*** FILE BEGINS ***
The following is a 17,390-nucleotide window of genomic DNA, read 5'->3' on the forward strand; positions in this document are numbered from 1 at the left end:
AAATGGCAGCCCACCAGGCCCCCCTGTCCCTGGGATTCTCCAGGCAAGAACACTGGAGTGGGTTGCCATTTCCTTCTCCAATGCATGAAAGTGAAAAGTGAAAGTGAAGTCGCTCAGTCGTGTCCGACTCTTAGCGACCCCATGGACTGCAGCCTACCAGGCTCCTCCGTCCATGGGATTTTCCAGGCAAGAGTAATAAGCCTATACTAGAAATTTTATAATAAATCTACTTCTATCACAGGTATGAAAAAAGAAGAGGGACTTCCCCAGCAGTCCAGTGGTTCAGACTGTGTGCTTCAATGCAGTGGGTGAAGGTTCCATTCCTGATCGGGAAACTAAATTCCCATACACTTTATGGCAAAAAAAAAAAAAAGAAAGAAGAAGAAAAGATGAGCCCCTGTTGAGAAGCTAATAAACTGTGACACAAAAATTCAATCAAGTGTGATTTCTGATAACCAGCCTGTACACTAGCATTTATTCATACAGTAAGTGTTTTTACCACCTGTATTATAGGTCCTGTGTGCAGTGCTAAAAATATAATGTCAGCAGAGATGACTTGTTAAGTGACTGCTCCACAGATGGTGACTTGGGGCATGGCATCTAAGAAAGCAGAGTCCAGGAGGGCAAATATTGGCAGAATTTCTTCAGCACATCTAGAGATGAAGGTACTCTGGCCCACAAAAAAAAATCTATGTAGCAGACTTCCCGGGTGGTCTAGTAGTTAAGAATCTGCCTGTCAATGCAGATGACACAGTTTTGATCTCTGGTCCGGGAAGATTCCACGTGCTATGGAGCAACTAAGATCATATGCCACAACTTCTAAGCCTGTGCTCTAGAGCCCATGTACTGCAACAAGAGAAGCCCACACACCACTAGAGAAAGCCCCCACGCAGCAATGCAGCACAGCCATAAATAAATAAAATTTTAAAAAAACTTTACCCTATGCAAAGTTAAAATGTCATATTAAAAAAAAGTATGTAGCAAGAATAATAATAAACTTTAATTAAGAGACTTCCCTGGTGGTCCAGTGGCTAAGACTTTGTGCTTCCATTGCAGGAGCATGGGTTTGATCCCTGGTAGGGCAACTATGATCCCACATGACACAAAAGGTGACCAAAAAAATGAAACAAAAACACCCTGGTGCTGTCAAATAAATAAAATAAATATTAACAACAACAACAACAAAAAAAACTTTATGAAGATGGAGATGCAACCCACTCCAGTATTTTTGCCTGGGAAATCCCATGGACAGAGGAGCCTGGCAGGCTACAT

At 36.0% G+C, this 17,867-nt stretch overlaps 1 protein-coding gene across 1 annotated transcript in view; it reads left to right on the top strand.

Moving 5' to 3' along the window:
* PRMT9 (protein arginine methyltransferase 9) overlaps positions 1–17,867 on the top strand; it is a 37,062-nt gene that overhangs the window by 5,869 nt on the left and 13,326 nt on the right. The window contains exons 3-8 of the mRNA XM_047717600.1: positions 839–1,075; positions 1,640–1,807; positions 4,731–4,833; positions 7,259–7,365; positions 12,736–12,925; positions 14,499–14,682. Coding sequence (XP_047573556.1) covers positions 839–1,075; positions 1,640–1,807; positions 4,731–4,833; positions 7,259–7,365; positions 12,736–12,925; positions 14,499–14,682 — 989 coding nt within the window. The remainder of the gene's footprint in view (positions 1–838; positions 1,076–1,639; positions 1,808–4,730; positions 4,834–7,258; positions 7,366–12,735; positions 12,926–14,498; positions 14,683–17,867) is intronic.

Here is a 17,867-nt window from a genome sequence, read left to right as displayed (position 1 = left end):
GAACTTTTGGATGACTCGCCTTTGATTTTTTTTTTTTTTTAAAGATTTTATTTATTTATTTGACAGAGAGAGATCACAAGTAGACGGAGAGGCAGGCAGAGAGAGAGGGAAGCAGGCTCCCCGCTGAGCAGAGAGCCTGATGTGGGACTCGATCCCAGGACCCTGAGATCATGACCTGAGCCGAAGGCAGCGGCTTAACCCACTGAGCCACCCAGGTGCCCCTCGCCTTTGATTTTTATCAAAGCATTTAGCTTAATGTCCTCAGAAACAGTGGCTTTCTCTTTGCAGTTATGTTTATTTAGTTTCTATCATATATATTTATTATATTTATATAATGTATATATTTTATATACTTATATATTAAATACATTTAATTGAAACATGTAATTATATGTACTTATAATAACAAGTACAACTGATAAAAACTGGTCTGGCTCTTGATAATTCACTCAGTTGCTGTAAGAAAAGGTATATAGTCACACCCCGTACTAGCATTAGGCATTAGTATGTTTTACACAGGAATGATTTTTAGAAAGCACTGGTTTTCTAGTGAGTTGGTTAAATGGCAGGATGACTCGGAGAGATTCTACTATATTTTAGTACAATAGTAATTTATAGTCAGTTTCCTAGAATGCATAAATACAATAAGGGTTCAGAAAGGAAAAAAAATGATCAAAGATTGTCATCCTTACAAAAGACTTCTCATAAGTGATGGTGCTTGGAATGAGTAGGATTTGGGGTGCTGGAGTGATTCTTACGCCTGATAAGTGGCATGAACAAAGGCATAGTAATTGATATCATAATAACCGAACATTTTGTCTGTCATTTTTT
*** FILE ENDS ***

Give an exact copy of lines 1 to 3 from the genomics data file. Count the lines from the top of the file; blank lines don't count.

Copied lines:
The following is a 17,390-nucleotide window of genomic DNA, read 5'->3' on the forward strand; positions in this document are numbered from 1 at the left end:
AAATGGCAGCCCACCAGGCCCCCCTGTCCCTGGGATTCTCCAGGCAAGAACACTGGAGTGGGTTGCCATTTCCTTCTCCAATGCATGAAAGTGAAAAGTGAAAGTGAAGTCGCTCAGTCGTGTCCGACTCTTAGCGACCCCATGGACTGCAGCCTACCAGGCTCCTCCGTCCATGGGATTTTCCAGGCAAGAGTAATAAGCCTATACTAGAAATTTTATAATAAATCTACTTCTATCACAGGTATGAAAAAAGAAGAGGGACTTCCCCAGCAGTCCAGTGGTTCAGACTGTGTGCTTCAATGCAGTGGGTGAAGGTTCCATTCCTGATCGGGAAACTAAATTCCCATACACTTTATGGCAAAAAAAAAAAAAAGAAAGAAGAAGAAAAGATGAGCCCCTGTTGAGAAGCTAATAAACTGTGACACAAAAATTCAATCAAGTGTGATTTCTGATAACCAGCCTGTACACTAGCATTTATTCATACAGTAAGTGTTTTTACCACCTGTATTATAGGTCCTGTGTGCAGTGCTAAAAATATAATGTCAGCAGAGATGACTTGTTAAGTGACTGCTCCACAGATGGTGACTTGGGGCATGGCATCTAAGAAAGCAGAGTCCAGGAGGGCAAATATTGGCAGAATTTCTTCAGCACATCTAGAGATGAAGGTACTCTGGCCCACAAAAAAAAATCTATGTAGCAGACTTCCCGGGTGGTCTAGTAGTTAAGAATCTGCCTGTCAATGCAGATGACACAGTTTTGATCTCTGGTCCGGGAAGATTCCACGTGCTATGGAGCAACTAAGATCATATGCCACAACTTCTAAGCCTGTGCTCTAGAGCCCATGTACTGCAACAAGAGAAGCCCACACACCACTAGAGAAAGCCCCCACGCAGCAATGCAGCACAGCCATAAATAAATAAAATTTTAAAAAAACTTTACCCTATGCAAAGTTAAAATGTCATATTAAAAAAAAGTATGTAGCAAGAATAATAATAAACTTTAATTAAGAGACTTCCCTGGTGGTCCAGTGGCTAAGACTTTGTGCTTCCATTGCAGGAGCATGGGTTTGATCCCTGGTAGGGCAACTATGATCCCACATGACACAAAAGGTGACCAAAAAAATGAAACAAAAACACCCTGGTGCTGTCAAATAAATAAAATAAATATTAACAACAACAACAACAAAAAAAACTTTATGAAGATGGAGATGCAACCCACTCCAGTATTTTTGCCTGGGAAATCCCATGGACAGAGGAGCCTGGCAGGCTACAT

At 36.0% G+C, this 17,867-nt stretch overlaps 1 protein-coding gene across 1 annotated transcript in view; it reads left to right on the top strand.